By Jaylia Rentfro, LMFT Procrastination – to decide, for no valid reason to delay or not complete a task or goal you’ve committed to, and instead do something of lesser importance, despite there being negative consequences to not following through on the original task or goal. We’ve all done it to some degree. We sit down to complete a task and the next thing we know we have spent an hour on Pinterest, loaded the dishwasher, picked up the dirty clothes, organized the silverware drawer and remembered to set the trash out. While some of these tasks seem important, once evening comes and the original task is unfinished, anxiety and shame go up, motivation and productivity go down. Sound familiar? Or, we know we need to get some work done but end up watching YouTube videos about feral cats, which leads to finding all the Will Ferrell movies on Netflix. You know, because they sound the same. So we can be procrastinators that accomplish things or do useless things, but the bottom line is that either way, we are not reaching our goals. Procrastination is used as a way to cope with negative core beliefs and emotions associated with the task. Fear of failure, low self-confidence, and pleasure-seeking are a few reasons that people engage in this behavior. Our first activity of this 4-part series is to help you identify your procrastination cycle.
Identify a Task
Choose something that you know you typically procrastinate. We procrastinate in multiple areas of life including work, household, education, health, family, spirituality, etc. Once you have identified a task, write it down.
Beliefs, Assumptions, Emotions
Now, begin to prepare for the task. This will include thinking about the task, planning for the task, and possibly even beginning it. Notice your thoughts as you get started. Try and identify beliefs and assumptions that are keeping you stuck. Examples might include “I shouldn’t have to be inside on a beautiful day like this. “ If I can’t get this done perfectly, then I may as well not do it at all.” “I have so much to do…everywhere I look there are things that need my attention and they all need to be done right now.” “I don’t know where to even begin. Other people don’t have this problem getting things done.” As you begin to identify your own dialog, notice the emotions that come up. Where do you notice them in your body. For example, if you identify anxiety, you might notice it in your shoulders or jaw.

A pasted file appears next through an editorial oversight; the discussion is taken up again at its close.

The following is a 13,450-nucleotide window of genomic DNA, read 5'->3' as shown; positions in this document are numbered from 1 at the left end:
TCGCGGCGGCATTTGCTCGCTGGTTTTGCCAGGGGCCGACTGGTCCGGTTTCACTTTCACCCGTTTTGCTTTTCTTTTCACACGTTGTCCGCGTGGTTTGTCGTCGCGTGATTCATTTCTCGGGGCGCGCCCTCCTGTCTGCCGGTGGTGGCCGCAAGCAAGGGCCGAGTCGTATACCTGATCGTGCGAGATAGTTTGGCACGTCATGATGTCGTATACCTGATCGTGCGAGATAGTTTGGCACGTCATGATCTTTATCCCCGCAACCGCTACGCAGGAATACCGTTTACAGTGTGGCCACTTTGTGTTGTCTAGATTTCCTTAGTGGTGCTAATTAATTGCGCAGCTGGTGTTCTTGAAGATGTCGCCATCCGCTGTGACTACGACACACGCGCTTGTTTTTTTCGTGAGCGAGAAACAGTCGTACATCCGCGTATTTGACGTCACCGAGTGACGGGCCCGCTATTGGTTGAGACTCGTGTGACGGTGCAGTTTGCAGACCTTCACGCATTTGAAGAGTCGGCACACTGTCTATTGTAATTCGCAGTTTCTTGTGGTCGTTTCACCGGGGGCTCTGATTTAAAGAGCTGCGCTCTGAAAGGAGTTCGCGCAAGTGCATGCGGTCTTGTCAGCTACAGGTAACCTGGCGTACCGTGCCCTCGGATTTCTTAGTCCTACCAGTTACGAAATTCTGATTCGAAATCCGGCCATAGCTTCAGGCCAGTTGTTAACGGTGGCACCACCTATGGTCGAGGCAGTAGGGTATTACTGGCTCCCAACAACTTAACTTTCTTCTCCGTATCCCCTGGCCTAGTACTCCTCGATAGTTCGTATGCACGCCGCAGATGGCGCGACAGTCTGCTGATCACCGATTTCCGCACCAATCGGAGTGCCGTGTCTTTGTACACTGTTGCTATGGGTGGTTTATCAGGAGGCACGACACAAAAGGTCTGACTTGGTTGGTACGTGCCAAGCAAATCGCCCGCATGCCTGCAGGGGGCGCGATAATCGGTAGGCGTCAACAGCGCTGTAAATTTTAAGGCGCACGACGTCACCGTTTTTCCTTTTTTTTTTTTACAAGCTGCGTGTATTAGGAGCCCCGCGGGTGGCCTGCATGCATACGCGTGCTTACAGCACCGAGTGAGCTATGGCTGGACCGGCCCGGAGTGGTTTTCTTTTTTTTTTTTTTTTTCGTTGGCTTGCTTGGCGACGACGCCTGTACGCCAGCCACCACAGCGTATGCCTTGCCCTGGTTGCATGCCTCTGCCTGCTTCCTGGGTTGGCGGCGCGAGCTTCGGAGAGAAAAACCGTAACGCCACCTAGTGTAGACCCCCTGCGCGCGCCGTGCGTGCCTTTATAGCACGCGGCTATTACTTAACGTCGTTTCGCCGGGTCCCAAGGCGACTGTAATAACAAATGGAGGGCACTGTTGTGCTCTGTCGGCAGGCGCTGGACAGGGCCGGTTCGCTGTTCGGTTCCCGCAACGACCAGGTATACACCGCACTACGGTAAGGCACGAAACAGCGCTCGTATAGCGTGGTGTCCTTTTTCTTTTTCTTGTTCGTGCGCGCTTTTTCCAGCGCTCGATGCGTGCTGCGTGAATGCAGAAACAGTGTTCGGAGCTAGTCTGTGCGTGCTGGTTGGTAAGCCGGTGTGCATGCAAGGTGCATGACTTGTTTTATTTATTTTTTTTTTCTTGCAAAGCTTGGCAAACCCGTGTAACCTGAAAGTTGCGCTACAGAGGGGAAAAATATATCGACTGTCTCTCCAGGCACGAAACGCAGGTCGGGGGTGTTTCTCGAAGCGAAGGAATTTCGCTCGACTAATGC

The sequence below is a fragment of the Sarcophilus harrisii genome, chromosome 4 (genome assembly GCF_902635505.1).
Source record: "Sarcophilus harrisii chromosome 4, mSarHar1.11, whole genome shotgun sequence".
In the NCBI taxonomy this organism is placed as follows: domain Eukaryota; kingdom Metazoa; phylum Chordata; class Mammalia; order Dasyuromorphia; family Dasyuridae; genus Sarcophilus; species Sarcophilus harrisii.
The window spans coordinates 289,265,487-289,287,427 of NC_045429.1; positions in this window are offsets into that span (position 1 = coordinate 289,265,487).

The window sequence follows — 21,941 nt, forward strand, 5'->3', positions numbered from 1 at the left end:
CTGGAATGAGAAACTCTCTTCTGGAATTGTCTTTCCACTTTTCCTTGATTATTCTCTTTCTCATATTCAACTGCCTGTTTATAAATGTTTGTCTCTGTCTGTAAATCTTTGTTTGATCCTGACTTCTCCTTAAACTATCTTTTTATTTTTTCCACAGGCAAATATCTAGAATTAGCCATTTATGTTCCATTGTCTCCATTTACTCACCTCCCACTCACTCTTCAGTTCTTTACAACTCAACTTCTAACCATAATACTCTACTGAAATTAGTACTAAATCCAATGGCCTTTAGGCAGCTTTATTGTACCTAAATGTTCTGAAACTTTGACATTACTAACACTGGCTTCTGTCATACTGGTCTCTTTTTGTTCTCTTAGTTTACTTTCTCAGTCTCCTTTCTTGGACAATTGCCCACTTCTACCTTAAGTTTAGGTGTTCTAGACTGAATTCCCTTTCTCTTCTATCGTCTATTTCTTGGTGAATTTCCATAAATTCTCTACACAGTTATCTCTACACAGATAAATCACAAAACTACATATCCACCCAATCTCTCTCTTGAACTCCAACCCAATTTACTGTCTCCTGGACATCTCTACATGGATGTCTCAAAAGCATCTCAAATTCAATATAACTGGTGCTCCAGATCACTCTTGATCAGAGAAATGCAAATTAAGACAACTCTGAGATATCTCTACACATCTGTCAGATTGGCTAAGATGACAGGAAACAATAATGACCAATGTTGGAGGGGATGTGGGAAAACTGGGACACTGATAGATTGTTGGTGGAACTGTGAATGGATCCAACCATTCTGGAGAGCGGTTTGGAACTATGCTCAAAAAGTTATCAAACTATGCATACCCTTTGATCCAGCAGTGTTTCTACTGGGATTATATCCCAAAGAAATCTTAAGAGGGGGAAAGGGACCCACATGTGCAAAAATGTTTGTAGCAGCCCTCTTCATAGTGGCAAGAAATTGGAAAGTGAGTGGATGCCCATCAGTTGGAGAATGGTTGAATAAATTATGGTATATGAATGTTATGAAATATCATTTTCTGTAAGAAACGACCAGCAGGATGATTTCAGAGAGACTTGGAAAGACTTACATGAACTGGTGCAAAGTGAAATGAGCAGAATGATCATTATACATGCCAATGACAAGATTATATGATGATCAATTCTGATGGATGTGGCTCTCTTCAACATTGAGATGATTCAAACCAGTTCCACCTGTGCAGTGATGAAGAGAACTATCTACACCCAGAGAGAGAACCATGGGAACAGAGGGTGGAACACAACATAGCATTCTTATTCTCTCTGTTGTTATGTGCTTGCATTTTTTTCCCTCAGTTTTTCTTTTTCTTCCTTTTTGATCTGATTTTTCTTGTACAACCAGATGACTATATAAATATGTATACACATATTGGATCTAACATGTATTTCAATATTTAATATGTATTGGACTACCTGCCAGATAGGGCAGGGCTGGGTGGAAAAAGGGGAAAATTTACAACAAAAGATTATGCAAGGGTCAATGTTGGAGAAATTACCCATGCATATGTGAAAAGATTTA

Once you have identified a few core beliefs and an emotion or two, what do you typically do next? Do you continue to work on the task? If so, what happens in your internal dialog? We may begin to start setting the stage for a procrastination activity. It might sound like “I just need to unwind a bit so I can focus. I’ll just check Facebook for a bit.”, or, “My boss is never going to like my work anyway so I may as well watch the game.” These are justification or rationalization statements and they are what we use to tell ourselves it is ok to deviate from the task. If we can tolerate uncomfortable emotions we may keep working on the task for a bit. If not, we react to the discomfort by engaging in procrastination activity. These activities could be pleasurable tasks, lower priority tasks, and/or socializing, all with the intention to distract you from the task at hand.
All behavior has consequences, but you likely would not still be reading this if you had not experienced some type of procrastination consequence before. It’s important to identify both the negative consequences and the positive consequences of the procrastination activity. When asked about positive consequences of the procrastination activity, clients often state that there aren’t any, but the reality is that procrastination helped you avoid a difficult feeling and some procrastination activities are fun, so we have to be honest about that pay-off or we will be more prone to procrastinate again in the future. Once you have identified beliefs, emotions, tolerance for discomfort and how you relieve it, and the consequences, you will have a basic procrastination cycle. Tune in next week to learn how to challenge the beliefs that are keeping you stuck. References https://www.cci.health.wa.gov.au/Resources/Looking-After-Yourself/Procrastination https://www.washingtonpost.com/news/wonk/wp/2016/04/27/why-you-cant-help-read-this-article-about-procrastination-instead-of-doing-your-job/ https://www.psychologytoday.com/us/blog/dont-delay/201803/how-negative-thoughts-relate-procrastination